No More Drilling in the Dark

New report explores hazards of natural gas production on air, water and wildlife habitats

11-16-2011 // M├ękell Mikell

Natural gas is a part of America’s energy future, but it does not have to become part of this country’s energy failures when it comes to protecting air, water and wildlife habitat. A new National Wildlife Federation report, No More Drilling in the Dark: Exposing the Hazards of Natural Gas Production and Protecting America’s Drinking Water and Wildlife Habitats (pdf), delves into the challenges and potential solutions surrounding the unconventional drilling practice known as fracking.

Key recommendations for safeguarding air, water and wildlife habitat in No More Drilling in the Dark include:

  • Eliminating industry loopholes and exemptions from laws like the Clean Water Act and Safe Drinking Water Act.
  • Safeguarding parks, tribal lands and other special areas.
  • Reducing drilling impacts on air, water and wildlife habitats.
  • Encouraging greater public involvement where natural gas drilling is occurring or being considered.

 “Transparency, sensible oversight and reliable safeguards for air, water and wildlife are just commonsense when it comes to drilling for natural gas,” said Todd Keller, senior manager for public lands campaigns for the National Wildlife Federation. “What should be best practices for the industry are also what is best for local communities and wildlife habitat.”

“State parks are the heart of Pennsylvania, and drilling in these special places would be a job killer for local economies and a threat to wildlife,” said Jan Jarrett, president and CEO of PennFuture. “Our public lands are just as valuable as our natural gas development. Pennsylvanians shouldn’t have to choose between them.”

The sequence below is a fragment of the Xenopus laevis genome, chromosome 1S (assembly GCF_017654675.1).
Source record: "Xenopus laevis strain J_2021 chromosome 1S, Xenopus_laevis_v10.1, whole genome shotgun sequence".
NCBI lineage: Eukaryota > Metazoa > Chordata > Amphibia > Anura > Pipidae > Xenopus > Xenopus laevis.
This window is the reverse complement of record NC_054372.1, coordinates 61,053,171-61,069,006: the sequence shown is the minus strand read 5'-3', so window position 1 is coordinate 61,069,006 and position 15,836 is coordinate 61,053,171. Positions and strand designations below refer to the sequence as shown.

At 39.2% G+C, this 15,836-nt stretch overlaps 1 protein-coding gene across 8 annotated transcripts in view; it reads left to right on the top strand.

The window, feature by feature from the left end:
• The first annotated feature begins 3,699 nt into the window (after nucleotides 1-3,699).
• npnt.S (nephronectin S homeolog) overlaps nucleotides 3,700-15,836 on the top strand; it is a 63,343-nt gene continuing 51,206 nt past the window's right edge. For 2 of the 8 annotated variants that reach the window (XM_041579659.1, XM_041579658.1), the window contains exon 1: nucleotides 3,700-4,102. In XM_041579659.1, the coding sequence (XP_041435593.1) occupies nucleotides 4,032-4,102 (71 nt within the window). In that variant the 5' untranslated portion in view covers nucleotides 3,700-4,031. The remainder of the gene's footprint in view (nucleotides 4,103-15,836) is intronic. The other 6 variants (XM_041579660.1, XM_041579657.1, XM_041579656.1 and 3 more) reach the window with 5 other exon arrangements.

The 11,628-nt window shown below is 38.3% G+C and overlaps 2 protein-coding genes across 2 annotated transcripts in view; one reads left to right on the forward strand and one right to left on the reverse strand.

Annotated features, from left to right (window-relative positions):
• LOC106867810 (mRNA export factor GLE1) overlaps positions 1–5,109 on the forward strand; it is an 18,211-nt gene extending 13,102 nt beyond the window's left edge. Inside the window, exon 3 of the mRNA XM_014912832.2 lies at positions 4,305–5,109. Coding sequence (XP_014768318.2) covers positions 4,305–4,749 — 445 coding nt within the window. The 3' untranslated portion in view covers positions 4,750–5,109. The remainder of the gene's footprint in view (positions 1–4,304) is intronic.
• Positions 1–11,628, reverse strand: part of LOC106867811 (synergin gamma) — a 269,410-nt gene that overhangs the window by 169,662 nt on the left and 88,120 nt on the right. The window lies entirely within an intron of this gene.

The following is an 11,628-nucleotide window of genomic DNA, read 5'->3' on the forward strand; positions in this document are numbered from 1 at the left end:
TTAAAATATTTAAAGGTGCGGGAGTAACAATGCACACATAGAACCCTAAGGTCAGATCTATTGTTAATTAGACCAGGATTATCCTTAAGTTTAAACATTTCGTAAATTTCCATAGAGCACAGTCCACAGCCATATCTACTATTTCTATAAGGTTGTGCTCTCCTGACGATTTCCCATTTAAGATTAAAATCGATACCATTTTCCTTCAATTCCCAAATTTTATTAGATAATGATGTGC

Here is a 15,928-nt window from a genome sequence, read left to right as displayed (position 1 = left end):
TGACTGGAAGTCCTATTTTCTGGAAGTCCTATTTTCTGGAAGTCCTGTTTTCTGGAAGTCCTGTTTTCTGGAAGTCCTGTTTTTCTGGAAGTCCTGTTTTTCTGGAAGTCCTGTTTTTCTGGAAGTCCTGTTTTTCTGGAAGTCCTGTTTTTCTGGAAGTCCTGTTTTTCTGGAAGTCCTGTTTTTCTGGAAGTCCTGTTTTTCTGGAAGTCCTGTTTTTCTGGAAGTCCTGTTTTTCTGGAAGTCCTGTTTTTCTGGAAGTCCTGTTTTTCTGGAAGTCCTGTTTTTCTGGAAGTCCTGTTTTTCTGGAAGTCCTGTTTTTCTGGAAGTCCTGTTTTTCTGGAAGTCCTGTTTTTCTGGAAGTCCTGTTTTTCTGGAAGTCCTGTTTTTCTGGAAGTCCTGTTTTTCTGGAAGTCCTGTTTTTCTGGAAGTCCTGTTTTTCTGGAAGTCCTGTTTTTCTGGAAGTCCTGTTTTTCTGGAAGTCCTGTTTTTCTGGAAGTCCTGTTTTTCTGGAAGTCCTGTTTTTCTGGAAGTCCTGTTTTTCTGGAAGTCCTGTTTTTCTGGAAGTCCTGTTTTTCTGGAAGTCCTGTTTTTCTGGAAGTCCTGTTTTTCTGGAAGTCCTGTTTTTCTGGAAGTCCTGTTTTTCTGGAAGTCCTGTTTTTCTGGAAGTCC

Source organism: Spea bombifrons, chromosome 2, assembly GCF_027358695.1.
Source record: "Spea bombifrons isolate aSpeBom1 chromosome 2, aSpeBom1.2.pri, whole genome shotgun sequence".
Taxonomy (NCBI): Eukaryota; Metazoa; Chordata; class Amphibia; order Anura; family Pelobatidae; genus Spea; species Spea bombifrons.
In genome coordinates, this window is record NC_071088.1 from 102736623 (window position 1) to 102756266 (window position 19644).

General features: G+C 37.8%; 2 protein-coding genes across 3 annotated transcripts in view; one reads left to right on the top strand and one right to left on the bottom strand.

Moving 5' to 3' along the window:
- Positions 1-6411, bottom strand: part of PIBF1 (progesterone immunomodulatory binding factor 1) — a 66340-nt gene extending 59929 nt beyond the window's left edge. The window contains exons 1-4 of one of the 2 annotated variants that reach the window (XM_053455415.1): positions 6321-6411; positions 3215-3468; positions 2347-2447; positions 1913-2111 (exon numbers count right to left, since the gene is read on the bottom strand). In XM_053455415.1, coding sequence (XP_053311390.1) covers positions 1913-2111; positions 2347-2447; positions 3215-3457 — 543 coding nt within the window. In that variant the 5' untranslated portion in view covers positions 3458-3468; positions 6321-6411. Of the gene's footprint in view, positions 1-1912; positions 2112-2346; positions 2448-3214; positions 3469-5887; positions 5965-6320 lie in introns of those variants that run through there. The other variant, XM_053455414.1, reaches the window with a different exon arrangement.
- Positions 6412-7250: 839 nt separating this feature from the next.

“Unfortunately, here in Texas, policy makers have been slow to learn that extracting natural gas safely and responsibly requires adequate regulation and common-sense controls," said Texas state Rep. Lon Burnam.  "This report confirms the need for the kind of controls that will protect public health, wildlife and our already stressed eco-system."

“Hunters and anglers support a sound economy that balances responsible energy development with the needs of fish, wildlife and their habitats,” said Neil Thagard, energy initiative manager for Theodore Roosevelt Conservation Partnership. “Our nation’s quality of life, one enjoyed by sportsmen and non-sportsmen alike, depends on preserving this balance.”

 “When it comes to fracking fluids and transparency, natural gas companies need to either fish or cut bait,” said Thomas Buhr, secretary to the executive committee of Michigan Trout Unlimited. “Before they start drilling, they need to come clean about the chemicals they are putting into the ground that could impact our water, fish and wildlife.”

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